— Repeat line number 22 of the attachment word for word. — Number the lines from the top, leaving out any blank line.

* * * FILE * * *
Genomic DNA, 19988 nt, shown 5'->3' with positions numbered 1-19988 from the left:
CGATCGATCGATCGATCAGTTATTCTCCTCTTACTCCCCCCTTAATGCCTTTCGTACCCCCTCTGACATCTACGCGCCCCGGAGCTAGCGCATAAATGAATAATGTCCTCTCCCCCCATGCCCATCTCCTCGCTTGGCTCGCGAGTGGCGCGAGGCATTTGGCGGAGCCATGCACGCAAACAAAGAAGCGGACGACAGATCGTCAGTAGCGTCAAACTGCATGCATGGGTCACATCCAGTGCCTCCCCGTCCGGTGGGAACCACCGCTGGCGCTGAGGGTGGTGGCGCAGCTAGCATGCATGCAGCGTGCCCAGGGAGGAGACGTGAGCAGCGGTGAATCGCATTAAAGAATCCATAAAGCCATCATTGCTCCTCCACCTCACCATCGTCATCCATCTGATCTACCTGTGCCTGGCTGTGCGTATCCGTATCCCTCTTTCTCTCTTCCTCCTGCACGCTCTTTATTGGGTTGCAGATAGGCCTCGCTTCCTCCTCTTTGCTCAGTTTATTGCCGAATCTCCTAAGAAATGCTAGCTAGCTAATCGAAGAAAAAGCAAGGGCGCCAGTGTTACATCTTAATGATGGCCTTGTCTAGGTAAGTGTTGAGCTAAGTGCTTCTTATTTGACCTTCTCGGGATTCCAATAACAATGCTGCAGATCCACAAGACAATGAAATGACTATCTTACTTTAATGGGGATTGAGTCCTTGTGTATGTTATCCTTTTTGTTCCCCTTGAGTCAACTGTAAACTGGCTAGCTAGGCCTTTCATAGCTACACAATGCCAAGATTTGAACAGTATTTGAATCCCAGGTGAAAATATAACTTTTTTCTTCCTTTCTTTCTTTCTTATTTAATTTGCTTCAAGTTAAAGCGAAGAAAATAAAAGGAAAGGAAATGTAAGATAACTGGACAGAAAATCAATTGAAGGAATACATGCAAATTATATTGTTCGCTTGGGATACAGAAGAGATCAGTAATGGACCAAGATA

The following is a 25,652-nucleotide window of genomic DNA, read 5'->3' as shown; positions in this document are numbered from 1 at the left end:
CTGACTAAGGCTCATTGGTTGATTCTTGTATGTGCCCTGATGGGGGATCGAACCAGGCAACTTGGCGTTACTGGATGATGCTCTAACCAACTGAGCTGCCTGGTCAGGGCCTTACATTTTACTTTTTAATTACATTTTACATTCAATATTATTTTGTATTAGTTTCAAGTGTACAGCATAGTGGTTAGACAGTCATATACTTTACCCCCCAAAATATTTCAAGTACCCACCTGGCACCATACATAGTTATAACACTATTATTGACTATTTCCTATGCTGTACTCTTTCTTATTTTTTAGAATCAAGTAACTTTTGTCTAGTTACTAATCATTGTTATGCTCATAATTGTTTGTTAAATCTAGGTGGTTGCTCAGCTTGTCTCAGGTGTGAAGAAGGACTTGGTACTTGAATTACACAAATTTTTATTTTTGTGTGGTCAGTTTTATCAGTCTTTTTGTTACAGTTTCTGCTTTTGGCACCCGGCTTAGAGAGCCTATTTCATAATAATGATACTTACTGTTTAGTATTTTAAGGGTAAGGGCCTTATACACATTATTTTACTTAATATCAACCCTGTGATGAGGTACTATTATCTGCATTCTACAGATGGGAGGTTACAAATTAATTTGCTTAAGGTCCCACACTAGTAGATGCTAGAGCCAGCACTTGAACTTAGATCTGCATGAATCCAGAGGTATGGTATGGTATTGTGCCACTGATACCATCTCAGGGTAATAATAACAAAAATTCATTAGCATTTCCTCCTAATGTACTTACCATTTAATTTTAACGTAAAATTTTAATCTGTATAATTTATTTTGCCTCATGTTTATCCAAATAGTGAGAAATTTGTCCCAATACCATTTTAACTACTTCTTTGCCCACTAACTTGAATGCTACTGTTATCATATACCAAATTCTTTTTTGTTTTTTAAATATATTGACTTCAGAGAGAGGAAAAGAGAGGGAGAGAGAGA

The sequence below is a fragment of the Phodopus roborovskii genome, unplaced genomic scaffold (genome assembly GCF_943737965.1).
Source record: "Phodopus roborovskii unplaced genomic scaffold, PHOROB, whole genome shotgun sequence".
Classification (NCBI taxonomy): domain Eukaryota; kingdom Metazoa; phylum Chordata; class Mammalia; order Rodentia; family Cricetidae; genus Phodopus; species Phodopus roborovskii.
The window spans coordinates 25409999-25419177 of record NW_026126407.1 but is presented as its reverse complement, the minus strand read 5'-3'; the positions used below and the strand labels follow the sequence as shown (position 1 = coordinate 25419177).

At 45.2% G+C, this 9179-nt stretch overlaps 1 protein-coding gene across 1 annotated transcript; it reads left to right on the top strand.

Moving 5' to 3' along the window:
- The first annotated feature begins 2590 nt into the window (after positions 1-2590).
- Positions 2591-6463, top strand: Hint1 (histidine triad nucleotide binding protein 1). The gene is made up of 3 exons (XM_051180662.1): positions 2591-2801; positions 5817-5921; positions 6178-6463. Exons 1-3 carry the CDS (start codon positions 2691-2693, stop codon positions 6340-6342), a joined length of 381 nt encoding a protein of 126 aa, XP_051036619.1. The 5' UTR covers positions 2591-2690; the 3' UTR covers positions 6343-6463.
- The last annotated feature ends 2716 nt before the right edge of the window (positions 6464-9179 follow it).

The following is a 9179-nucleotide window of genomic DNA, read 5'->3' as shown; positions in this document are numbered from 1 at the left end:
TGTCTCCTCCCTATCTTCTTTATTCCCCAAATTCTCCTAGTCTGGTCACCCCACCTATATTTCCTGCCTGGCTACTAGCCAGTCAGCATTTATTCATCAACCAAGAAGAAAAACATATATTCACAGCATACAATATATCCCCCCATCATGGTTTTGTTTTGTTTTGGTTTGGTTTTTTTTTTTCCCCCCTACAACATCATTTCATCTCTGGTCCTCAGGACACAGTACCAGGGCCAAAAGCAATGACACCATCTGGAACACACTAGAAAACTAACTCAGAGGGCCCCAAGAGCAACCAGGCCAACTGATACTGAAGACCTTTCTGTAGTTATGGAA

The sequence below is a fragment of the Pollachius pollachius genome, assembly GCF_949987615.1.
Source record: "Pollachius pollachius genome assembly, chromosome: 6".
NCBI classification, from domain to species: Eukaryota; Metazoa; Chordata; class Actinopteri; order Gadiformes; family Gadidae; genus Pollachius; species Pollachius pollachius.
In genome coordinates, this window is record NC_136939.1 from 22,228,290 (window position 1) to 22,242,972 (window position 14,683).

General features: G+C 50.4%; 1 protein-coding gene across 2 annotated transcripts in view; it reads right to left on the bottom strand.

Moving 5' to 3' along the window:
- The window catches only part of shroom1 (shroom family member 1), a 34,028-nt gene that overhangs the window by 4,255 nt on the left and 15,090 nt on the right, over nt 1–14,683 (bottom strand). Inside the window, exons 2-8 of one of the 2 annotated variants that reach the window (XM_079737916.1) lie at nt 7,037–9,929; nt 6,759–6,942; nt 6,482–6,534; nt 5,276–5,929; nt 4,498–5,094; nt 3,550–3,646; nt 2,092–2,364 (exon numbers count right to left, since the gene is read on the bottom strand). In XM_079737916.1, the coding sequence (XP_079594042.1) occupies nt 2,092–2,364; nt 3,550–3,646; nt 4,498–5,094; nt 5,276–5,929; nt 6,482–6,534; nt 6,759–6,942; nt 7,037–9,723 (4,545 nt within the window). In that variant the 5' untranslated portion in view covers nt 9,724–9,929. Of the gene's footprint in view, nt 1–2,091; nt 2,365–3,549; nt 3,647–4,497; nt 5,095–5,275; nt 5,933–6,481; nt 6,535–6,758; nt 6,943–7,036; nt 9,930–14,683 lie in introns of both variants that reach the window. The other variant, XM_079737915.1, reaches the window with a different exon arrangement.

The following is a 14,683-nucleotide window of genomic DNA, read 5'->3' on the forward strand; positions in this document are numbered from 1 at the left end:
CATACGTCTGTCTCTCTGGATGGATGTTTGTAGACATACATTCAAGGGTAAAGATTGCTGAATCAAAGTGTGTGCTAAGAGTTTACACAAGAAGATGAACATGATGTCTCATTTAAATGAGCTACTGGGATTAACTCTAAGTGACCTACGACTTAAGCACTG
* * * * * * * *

- The window catches only part of shroom1 (shroom family member 1), a 34,028-nt gene that overhangs the window by 4,255 nt on the left and 15,090 nt on the right, over nt 1–14,683 (bottom strand). Inside the window, exons 2-8 of one of the 2 annotated variants that reach the window (XM_079737916.1) lie at nt 7,037–9,929; nt 6,759–6,942; nt 6,482–6,534; nt 5,276–5,929; nt 4,498–5,094; nt 3,550–3,646; nt 2,092–2,364 (exon numbers count right to left, since the gene is read on the bottom strand). In XM_079737916.1, the coding sequence (XP_079594042.1) occupies nt 2,092–2,364; nt 3,550–3,646; nt 4,498–5,094; nt 5,276–5,929; nt 6,482–6,534; nt 6,759–6,942; nt 7,037–9,723 (4,545 nt within the window). In that variant the 5' untranslated portion in view covers nt 9,724–9,929. Of the gene's footprint in view, nt 1–2,091; nt 2,365–3,549; nt 3,647–4,497; nt 5,095–5,275; nt 5,933–6,481; nt 6,535–6,758; nt 6,943–7,036; nt 9,930–14,683 lie in introns of both variants that reach the window. The other variant, XM_079737915.1, reaches the window with a different exon arrangement.